Name and publication
Phytophthora oreophila I. Khaliq and T.I Burgess (2019)
Khaliq I, Hardy GE, McDougall KL, Burgess TI. 2019. Phytophthora species isolated from alpine and sub-alpine regions of Australia, including the description of two new species; Phytophthora cacuminis sp. nov and Phytophthora oreophila sp. nov. Fungal Biology 123 (1): 29–41.
‘oreos’ refers to a Greek word for a mountain and ‘phila’ means loving. The name is given to the species due to its mountainous origin, and its ability to grow at extremely low temperatures (less than 4°C).
Type: Australia: New South Wales, Merritts Creek; by baiting rhizosphere soil and associated roots collected from a disturbed alpine herbfield, Jan 2016. Collected by Keith McDougall, isolated by I. Khaliq. Holotype MURU 483 (dried culture on V8A, Herbarium of Murdoch University, Western Australia)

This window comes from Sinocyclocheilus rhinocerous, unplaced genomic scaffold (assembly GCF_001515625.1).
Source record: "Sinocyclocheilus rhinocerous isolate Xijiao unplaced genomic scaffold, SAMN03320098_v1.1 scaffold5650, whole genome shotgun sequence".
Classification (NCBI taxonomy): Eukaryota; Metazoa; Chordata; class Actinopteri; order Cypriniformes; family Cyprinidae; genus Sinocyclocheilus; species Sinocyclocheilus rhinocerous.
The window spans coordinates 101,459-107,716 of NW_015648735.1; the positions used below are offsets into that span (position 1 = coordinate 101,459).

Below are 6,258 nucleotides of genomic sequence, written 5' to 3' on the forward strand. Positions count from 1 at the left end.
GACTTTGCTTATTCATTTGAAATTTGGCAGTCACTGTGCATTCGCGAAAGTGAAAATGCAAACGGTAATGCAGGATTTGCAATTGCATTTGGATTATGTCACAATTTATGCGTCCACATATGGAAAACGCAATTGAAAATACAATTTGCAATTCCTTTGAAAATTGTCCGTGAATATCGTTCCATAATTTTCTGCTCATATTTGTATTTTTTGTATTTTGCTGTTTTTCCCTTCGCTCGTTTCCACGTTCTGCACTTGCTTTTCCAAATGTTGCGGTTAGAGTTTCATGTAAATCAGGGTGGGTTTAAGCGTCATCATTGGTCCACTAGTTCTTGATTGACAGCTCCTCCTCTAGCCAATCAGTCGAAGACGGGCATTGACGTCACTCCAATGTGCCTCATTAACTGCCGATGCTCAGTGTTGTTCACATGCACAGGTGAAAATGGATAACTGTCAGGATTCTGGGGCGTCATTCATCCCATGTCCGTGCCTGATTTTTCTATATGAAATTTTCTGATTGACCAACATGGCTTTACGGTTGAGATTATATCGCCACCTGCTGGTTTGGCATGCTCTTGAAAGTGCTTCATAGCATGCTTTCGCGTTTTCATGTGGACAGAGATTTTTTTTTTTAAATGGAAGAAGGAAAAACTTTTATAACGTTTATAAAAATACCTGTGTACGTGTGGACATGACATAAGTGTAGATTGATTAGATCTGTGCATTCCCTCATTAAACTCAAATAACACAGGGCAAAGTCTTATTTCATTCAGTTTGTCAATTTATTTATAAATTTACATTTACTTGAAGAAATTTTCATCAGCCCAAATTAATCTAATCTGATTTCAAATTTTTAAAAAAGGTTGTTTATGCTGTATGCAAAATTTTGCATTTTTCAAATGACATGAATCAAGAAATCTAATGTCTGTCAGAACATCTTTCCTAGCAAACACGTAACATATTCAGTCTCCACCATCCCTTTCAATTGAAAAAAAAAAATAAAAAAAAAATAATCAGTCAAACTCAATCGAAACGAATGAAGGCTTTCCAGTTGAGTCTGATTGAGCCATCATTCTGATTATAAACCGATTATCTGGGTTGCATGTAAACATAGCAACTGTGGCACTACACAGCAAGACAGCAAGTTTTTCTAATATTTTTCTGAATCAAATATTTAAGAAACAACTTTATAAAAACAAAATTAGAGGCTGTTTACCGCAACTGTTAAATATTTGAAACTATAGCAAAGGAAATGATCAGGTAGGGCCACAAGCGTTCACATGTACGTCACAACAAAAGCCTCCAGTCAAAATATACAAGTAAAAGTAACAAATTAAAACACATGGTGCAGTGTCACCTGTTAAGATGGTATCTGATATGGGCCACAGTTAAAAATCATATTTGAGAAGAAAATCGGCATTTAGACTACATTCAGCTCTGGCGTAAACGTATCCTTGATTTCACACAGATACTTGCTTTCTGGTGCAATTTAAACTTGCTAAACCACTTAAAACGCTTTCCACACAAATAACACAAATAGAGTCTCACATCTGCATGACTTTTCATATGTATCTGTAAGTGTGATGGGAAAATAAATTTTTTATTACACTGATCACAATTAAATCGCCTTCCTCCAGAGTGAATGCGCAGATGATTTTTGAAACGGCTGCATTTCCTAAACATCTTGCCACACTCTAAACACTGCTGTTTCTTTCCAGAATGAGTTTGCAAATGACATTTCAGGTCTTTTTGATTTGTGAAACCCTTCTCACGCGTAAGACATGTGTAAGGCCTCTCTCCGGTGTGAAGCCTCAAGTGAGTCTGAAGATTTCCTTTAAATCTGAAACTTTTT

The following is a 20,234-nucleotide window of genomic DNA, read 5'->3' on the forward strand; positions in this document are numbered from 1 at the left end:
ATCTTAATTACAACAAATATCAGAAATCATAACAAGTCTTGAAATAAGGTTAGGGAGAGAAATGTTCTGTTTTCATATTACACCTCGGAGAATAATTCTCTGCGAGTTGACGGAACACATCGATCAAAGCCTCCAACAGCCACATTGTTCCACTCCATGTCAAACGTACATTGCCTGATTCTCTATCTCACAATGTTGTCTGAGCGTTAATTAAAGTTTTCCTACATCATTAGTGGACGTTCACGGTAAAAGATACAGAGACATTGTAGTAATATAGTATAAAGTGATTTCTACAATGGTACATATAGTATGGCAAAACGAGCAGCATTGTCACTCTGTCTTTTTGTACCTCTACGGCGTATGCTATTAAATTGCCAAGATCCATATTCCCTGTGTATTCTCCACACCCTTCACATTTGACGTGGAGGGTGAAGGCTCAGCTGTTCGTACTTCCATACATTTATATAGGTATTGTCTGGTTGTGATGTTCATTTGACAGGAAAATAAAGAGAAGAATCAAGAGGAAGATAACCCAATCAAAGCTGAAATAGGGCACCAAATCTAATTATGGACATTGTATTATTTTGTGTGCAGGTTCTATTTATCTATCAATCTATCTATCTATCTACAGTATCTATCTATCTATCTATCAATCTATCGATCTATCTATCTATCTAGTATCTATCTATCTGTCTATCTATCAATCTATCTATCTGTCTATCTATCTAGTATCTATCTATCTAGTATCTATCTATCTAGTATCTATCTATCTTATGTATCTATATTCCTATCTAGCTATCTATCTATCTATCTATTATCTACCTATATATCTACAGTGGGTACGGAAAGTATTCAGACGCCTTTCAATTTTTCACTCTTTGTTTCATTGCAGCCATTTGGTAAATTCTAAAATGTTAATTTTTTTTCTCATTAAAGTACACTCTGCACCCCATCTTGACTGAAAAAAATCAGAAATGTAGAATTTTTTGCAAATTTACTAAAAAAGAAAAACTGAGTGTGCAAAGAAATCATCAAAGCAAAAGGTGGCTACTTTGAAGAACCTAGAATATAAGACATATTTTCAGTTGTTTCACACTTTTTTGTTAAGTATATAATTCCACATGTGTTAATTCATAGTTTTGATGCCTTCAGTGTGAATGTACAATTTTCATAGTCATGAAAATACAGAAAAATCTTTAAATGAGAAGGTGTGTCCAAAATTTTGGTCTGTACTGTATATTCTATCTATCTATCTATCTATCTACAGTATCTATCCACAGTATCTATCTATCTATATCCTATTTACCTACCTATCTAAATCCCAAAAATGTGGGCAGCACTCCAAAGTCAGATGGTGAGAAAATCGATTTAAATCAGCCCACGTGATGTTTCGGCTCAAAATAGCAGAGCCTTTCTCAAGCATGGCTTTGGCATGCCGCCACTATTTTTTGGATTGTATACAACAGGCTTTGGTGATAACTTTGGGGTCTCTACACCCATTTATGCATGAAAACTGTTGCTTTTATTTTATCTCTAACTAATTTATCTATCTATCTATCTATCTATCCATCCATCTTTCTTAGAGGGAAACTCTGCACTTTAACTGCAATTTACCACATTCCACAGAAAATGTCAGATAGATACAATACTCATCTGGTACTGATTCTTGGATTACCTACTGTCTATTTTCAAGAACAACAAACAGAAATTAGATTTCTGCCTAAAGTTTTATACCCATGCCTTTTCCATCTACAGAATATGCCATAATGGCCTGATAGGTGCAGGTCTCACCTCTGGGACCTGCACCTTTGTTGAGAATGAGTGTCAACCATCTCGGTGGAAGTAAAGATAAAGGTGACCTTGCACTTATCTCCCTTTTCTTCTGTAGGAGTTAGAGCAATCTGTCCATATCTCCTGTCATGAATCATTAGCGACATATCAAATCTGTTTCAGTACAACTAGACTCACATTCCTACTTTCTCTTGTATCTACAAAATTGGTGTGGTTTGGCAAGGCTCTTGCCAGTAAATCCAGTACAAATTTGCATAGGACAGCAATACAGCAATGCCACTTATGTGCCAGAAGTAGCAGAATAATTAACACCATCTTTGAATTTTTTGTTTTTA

Ex-type: culture CBS 144708 = U11
Sequences of ex-type in manuscript: ITS MG542976, β-tubulin MG543037, HSP90 MG543025, cox1 MG543002, nadh1 MG543013
Position in ITS phylogenetic tree
Colonies and cardinal temperatures
Colony morphology on V8 agar and CA was slightly petaloid, and rosaceous on PDA. Minimum growth temperature 4°C, optimum 20°C, and maximum 32.5°C.
Conditions for growth and sporulation
Sporangia were non-papillate, persistent, and predominantly ovoid in shape with internal proliferation, both nested and extended. Sporangia averaged 40.9 x 26.7 µm (overall range 19.9–59.9 x 13.4–38.5 µm). Sporangiophores simple. Hyphal swellings present. Chlamydospores absent.
Homothallic. Oogonia had wavy walls and size ranged from 29.3–48.1 µm Oospores plerotic, globose with a large ooplast and pale on maturity, size ranged 26.8–42 µm. 90% of oospores aborted after formation of the walls. Antheridia paragynous often with multiple antheridia.
Most typical characters
Phytophthora oreophila is closely related to and morphologically resembles P. rosacearum and P. pseudorosacerum; the most distinguishing characteristics are the lower temperature optima and faster growth.
Hosts and distribution
Disease note: no known disease
Host: native vegetation
Additional references and links
Fact sheet author
Treena Burgess, Ph.D., Phytophthora Science and Management, Harry Butler Institute, Murdoch University